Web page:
The government is collecting a staggering amount of data, but attempts to use or analyze that information have been starkly limited, according to new research, in what’s being called a “gap” between the possibilities for the use of big data and the reality of how that information is being used.
While a majority of government IT workers surveyed said they believed the government’s vast storehouses of data could, in theory, be used to make better and more efficient decisions, only 60 percent said their agencies were making any effort to analyze stored data – and just 40 percent said data was being used to make strategic decisions. Surprisingly, just 43 percent of respondents said their agencies were even making an effort to track the volume of collected data.
“Government data is growing and agencies are looking to leverage big data to support government mission outcomes,” reads a press release. “However, most agencies lack the data storage/access, computational power, and personnel they need to take advantage of the big data opportunity.”
On average, the IT professionals estimated 31 percent of their data was unstructured. Sixty-four percent said the amount of unstructured data they were storing had grown during the past two years, and more than half said at least one dataset had grown too large to be dealt with using their current tools.
“If it gave us the ability to make better projections, then our simulations would be more accurate,” an IT manager at the Department of Defense told researchers.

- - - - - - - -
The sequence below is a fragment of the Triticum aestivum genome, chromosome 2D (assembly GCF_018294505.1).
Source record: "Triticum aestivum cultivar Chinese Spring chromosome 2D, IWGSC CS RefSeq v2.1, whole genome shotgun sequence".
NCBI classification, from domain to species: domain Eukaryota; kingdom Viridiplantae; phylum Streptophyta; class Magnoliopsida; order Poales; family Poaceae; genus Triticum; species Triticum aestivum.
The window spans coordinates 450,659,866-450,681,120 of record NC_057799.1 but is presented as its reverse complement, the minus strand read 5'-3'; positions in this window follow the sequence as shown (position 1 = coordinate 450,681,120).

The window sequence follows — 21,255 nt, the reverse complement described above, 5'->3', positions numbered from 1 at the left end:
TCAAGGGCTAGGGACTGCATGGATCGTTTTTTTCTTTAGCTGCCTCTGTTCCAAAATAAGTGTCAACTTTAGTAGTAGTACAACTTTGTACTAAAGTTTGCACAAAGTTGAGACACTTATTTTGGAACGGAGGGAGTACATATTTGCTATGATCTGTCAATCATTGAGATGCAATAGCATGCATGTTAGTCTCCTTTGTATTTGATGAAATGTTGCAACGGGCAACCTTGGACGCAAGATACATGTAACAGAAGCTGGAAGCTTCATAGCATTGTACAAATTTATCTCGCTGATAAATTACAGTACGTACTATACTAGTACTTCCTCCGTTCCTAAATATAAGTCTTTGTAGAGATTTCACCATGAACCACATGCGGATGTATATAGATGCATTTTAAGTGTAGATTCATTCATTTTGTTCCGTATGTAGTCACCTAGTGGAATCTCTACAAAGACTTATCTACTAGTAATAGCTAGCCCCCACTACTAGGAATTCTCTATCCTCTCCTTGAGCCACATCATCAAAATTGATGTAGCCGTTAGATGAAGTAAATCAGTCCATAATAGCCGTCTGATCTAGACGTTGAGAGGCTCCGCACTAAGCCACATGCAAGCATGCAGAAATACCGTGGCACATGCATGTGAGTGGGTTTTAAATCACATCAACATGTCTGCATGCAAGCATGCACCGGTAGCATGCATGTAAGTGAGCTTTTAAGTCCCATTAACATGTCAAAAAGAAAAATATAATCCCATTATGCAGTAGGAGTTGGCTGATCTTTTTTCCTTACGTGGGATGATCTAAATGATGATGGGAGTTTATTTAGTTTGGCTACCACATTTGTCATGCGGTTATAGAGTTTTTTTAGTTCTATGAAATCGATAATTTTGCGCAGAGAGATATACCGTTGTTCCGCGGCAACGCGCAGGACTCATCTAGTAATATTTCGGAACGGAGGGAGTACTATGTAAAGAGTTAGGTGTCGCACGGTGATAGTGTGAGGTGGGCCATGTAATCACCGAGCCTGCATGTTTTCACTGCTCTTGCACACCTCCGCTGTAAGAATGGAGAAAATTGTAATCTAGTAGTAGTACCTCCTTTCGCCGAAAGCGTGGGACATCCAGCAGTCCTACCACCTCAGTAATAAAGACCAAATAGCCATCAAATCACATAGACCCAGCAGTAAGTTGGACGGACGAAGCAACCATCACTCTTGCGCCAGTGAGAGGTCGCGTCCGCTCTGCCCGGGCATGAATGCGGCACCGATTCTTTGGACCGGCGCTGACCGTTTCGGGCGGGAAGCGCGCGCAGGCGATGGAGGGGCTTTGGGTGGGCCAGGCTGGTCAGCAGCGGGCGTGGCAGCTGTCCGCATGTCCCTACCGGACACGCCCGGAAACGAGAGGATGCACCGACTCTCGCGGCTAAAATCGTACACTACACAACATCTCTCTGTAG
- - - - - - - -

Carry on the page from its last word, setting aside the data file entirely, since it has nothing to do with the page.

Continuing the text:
Respondents estimated they have less than half the data access, computational power and personnel needed to deliver results from the data, and though many did not think the needed infrastructure upgrades would be overwhelming, they guessed it would take an average of 10 months to double their current capacity.
“At the end of the day, agency and IT leaders want technology to support overall government mission success, not just IT outcomes,” researchers wrote. “Better use of extensive data assets – harnessing big data – is at the core of how IT can improve the execution of government.”
MeriTalk, a community and research entity for government IT workers, surveyed 151 government employees who work in IT. The report does not explain the methodology used to select the respondents.